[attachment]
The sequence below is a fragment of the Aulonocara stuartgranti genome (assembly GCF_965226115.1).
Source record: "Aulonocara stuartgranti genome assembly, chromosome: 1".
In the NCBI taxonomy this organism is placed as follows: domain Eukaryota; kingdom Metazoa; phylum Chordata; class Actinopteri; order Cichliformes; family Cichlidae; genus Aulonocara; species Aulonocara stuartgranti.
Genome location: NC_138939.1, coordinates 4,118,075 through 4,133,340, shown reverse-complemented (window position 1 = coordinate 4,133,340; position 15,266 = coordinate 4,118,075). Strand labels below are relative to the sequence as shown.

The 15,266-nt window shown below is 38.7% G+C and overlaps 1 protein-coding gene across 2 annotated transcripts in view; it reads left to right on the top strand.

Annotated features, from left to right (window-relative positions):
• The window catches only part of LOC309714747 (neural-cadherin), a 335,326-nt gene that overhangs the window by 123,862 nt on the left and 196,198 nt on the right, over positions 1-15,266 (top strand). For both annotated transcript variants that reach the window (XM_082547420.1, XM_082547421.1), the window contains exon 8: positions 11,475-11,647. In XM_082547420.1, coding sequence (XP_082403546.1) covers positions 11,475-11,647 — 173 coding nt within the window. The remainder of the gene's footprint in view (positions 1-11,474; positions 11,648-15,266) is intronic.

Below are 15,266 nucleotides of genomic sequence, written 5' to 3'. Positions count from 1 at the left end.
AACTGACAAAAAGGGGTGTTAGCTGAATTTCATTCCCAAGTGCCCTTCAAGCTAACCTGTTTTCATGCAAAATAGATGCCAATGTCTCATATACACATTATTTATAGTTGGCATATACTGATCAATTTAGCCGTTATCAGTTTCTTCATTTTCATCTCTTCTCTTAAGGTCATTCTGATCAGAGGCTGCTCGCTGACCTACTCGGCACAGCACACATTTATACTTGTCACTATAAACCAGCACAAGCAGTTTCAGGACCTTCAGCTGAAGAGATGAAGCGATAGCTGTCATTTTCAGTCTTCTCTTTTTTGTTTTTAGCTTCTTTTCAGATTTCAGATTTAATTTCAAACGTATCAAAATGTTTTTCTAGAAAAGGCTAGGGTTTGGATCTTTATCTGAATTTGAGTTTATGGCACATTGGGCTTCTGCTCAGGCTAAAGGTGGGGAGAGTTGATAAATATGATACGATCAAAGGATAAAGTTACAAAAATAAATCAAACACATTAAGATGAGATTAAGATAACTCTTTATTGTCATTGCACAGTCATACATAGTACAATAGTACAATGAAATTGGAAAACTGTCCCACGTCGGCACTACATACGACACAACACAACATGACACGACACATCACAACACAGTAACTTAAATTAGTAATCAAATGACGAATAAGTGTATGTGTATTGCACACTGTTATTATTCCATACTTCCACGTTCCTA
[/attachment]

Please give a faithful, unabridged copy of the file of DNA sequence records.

The sequence below is a fragment of the Aulonocara stuartgranti genome (assembly GCF_965226115.1).
Source record: "Aulonocara stuartgranti genome assembly, chromosome: 1".
In the NCBI taxonomy this organism is placed as follows: domain Eukaryota; kingdom Metazoa; phylum Chordata; class Actinopteri; order Cichliformes; family Cichlidae; genus Aulonocara; species Aulonocara stuartgranti.
Genome location: NC_138939.1, coordinates 4,118,075 through 4,133,340, shown reverse-complemented (window position 1 = coordinate 4,133,340; position 15,266 = coordinate 4,118,075). Strand labels below are relative to the sequence as shown.

The 15,266-nt window shown below is 38.7% G+C and overlaps 1 protein-coding gene across 2 annotated transcripts in view; it reads left to right on the top strand.

Annotated features, from left to right (window-relative positions):
• The window catches only part of LOC309714747 (neural-cadherin), a 335,326-nt gene that overhangs the window by 123,862 nt on the left and 196,198 nt on the right, over positions 1-15,266 (top strand). For both annotated transcript variants that reach the window (XM_082547420.1, XM_082547421.1), the window contains exon 8: positions 11,475-11,647. In XM_082547420.1, coding sequence (XP_082403546.1) covers positions 11,475-11,647 — 173 coding nt within the window. The remainder of the gene's footprint in view (positions 1-11,474; positions 11,648-15,266) is intronic.

Below are 15,266 nucleotides of genomic sequence, written 5' to 3'. Positions count from 1 at the left end.
AACTGACAAAAAGGGGTGTTAGCTGAATTTCATTCCCAAGTGCCCTTCAAGCTAACCTGTTTTCATGCAAAATAGATGCCAATGTCTCATATACACATTATTTATAGTTGGCATATACTGATCAATTTAGCCGTTATCAGTTTCTTCATTTTCATCTCTTCTCTTAAGGTCATTCTGATCAGAGGCTGCTCGCTGACCTACTCGGCACAGCACACATTTATACTTGTCACTATAAACCAGCACAAGCAGTTTCAGGACCTTCAGCTGAAGAGATGAAGCGATAGCTGTCATTTTCAGTCTTCTCTTTTTTGTTTTTAGCTTCTTTTCAGATTTCAGATTTAATTTCAAACGTATCAAAATGTTTTTCTAGAAAAGGCTAGGGTTTGGATCTTTATCTGAATTTGAGTTTATGGCACATTGGGCTTCTGCTCAGGCTAAAGGTGGGGAGAGTTGATAAATATGATACGATCAAAGGATAAAGTTACAAAAATAAATCAAACACATTAAGATGAGATTAAGATAACTCTTTATTGTCATTGCACAGTCATACATAGTACAATAGTACAATGAAATTGGAAAACTGTCCCACGTCGGCACTACATACGACACAACACAACATGACACGACACATCACAACACAGTAACTTAAATTAGTAATCAAATGACGAATAAGTGTATGTGTATTGCACACTGTTATTATTCCATACTTCCACGTTCCTA